Dangerous Liaisons: Modern Scholars and Medieval Relations Between Jews and Christians
In the spring of 1942—which, as Mel Brooks noted, was “winter for Poland and France”—Salo Baron published a boldly revisionist article. He was thinking of present-day Europe, a 12th-century Jewish woman named Polcelina, and perhaps also his colleagues.
A new intellectual biography explores the thought and legacy of Rabbi Abraham Isaac Kook.
Eden in a Distant Land
A new biography of Abraham Cahan unpacks how a young immigrant from Lithuania created the Forward and changed American Jewry.
History, Memory, and the Fallen Jew
Yosef Hayim Yerushalmi predicted a day when the historian would give his task over to the poet. A retrospective look at his writings show his own struggle between the claims of academic history and Jewish memory.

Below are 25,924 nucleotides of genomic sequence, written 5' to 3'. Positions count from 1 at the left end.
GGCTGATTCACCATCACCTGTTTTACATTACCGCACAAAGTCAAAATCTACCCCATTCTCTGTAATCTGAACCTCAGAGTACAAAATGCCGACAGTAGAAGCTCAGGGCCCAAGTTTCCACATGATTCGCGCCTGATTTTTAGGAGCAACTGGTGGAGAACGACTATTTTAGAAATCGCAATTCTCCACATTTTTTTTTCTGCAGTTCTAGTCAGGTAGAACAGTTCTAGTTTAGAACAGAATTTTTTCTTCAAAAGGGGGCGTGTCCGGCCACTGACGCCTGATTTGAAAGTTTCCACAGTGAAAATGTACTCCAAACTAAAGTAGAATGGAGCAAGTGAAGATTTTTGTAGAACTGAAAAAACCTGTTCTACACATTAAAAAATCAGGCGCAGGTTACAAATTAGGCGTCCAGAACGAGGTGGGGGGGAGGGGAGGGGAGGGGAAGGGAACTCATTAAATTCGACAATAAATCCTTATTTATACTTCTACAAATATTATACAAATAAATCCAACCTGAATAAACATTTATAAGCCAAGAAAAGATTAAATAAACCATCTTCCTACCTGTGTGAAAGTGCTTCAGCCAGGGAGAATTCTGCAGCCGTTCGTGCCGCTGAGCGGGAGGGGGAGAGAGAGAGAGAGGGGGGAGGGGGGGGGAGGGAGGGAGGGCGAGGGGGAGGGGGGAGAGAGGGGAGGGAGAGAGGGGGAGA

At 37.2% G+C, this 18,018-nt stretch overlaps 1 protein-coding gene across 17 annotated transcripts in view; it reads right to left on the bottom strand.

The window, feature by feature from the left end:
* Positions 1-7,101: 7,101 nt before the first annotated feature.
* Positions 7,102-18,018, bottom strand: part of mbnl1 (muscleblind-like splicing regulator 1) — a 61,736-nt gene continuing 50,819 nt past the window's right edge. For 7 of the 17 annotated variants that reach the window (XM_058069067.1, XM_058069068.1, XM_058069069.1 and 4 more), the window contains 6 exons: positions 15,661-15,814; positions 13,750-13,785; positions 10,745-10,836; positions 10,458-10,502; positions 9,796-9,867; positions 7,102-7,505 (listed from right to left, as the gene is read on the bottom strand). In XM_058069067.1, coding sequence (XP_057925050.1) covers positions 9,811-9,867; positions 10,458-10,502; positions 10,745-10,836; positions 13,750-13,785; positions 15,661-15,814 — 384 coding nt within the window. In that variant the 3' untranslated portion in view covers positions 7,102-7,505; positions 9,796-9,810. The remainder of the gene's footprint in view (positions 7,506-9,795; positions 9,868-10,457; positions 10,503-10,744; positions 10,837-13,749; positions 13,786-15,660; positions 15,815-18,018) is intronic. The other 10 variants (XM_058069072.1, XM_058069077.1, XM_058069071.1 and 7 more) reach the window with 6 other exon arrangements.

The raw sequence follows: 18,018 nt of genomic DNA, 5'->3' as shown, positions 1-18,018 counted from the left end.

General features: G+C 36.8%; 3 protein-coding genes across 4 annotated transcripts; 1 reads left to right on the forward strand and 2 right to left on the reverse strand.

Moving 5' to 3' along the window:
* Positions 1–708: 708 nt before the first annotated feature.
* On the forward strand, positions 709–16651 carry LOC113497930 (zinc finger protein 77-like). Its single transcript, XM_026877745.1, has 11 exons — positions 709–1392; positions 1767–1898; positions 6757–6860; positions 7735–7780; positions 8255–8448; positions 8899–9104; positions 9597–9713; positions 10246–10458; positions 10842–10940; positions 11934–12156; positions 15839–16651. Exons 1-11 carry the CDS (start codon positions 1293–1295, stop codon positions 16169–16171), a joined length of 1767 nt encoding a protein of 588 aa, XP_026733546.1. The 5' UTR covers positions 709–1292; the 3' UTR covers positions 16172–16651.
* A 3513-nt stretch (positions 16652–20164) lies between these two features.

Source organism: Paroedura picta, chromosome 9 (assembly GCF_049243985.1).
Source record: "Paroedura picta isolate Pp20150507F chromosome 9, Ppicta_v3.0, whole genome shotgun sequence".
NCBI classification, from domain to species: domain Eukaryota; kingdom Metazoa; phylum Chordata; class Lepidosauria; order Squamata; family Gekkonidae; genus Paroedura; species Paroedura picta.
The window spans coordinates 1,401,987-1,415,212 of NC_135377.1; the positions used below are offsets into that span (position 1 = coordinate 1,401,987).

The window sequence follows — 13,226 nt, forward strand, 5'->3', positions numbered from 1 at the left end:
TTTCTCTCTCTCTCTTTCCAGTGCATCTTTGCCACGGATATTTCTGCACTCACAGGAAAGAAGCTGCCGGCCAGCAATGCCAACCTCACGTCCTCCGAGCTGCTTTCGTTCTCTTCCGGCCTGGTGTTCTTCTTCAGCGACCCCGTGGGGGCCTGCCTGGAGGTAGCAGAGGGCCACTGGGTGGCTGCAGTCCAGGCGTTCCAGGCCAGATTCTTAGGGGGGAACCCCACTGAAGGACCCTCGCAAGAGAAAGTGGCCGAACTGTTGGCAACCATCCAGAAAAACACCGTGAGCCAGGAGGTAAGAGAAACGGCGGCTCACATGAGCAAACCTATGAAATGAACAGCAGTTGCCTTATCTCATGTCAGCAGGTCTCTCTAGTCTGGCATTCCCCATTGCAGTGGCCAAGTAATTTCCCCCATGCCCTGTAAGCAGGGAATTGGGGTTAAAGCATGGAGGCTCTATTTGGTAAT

Jokes and Justice
We were sitting in our apartment one evening when a Spanish philosopher dropped in ...
Letters, Spring 2014
Spy vs. Spy, Where Shall Wisdom Be Found?, Gordis' Requiem & More
Life with S’chug
Einat Admony, who was raised by an Iraqi mother and a Persian father in Bnei Brak and now runs gourmet Middle Eastern fusion restaurants, is a new wave balaboosta.
Nation and Narrative
The sons of Israel, from the kibbutz to the hesder yeshiva, came together to liberate Jerusalem in 1967. Yossi Klein Halevi portrays Israel by tracing their diverging paths in the years since.
John Judis book about Truman's Middle East policy isn't a rant, but it's not exactly history either.
Our Master, May He Live
Rashi's commentary on the Chumash isn't just about textual puzzles, it's about God's love for the Jewish people. So argues Avraham Grossman in a new biography.